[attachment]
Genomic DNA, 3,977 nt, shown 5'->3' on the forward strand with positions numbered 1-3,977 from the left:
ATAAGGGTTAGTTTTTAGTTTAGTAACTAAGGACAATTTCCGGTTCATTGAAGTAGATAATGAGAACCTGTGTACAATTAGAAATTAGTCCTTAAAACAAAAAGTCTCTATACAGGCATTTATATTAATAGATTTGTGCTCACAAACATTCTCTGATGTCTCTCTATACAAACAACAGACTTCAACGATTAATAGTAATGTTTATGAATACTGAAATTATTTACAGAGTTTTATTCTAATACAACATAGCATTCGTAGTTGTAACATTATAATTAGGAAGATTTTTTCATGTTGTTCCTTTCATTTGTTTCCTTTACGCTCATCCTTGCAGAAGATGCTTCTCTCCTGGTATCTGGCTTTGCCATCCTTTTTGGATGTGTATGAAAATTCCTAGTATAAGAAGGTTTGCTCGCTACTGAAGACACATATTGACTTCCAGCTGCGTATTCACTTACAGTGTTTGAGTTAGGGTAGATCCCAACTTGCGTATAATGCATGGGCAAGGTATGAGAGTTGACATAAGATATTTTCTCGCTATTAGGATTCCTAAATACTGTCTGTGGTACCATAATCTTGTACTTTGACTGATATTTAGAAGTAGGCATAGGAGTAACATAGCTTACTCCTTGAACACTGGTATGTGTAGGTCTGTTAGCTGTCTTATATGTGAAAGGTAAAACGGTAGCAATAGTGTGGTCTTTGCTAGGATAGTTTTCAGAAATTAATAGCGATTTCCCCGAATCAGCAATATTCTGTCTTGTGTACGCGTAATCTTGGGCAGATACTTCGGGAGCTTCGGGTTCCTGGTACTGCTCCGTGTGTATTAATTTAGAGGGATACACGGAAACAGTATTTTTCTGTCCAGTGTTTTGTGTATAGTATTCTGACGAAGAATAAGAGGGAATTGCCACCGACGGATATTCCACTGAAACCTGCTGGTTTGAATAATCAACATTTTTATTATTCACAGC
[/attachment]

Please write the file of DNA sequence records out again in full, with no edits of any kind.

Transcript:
Genomic DNA, 3,977 nt, shown 5'->3' on the forward strand with positions numbered 1-3,977 from the left:
ATAAGGGTTAGTTTTTAGTTTAGTAACTAAGGACAATTTCCGGTTCATTGAAGTAGATAATGAGAACCTGTGTACAATTAGAAATTAGTCCTTAAAACAAAAAGTCTCTATACAGGCATTTATATTAATAGATTTGTGCTCACAAACATTCTCTGATGTCTCTCTATACAAACAACAGACTTCAACGATTAATAGTAATGTTTATGAATACTGAAATTATTTACAGAGTTTTATTCTAATACAACATAGCATTCGTAGTTGTAACATTATAATTAGGAAGATTTTTTCATGTTGTTCCTTTCATTTGTTTCCTTTACGCTCATCCTTGCAGAAGATGCTTCTCTCCTGGTATCTGGCTTTGCCATCCTTTTTGGATGTGTATGAAAATTCCTAGTATAAGAAGGTTTGCTCGCTACTGAAGACACATATTGACTTCCAGCTGCGTATTCACTTACAGTGTTTGAGTTAGGGTAGATCCCAACTTGCGTATAATGCATGGGCAAGGTATGAGAGTTGACATAAGATATTTTCTCGCTATTAGGATTCCTAAATACTGTCTGTGGTACCATAATCTTGTACTTTGACTGATATTTAGAAGTAGGCATAGGAGTAACATAGCTTACTCCTTGAACACTGGTATGTGTAGGTCTGTTAGCTGTCTTATATGTGAAAGGTAAAACGGTAGCAATAGTGTGGTCTTTGCTAGGATAGTTTTCAGAAATTAATAGCGATTTCCCCGAATCAGCAATATTCTGTCTTGTGTACGCGTAATCTTGGGCAGATACTTCGGGAGCTTCGGGTTCCTGGTACTGCTCCGTGTGTATTAATTTAGAGGGATACACGGAAACAGTATTTTTCTGTCCAGTGTTTTGTGTATAGTATTCTGACGAAGAATAAGAGGGAATTGCCACCGACGGATATTCCACTGAAACCTGCTGGTTTGAATAATCAACATTTTTATTATTCACAGC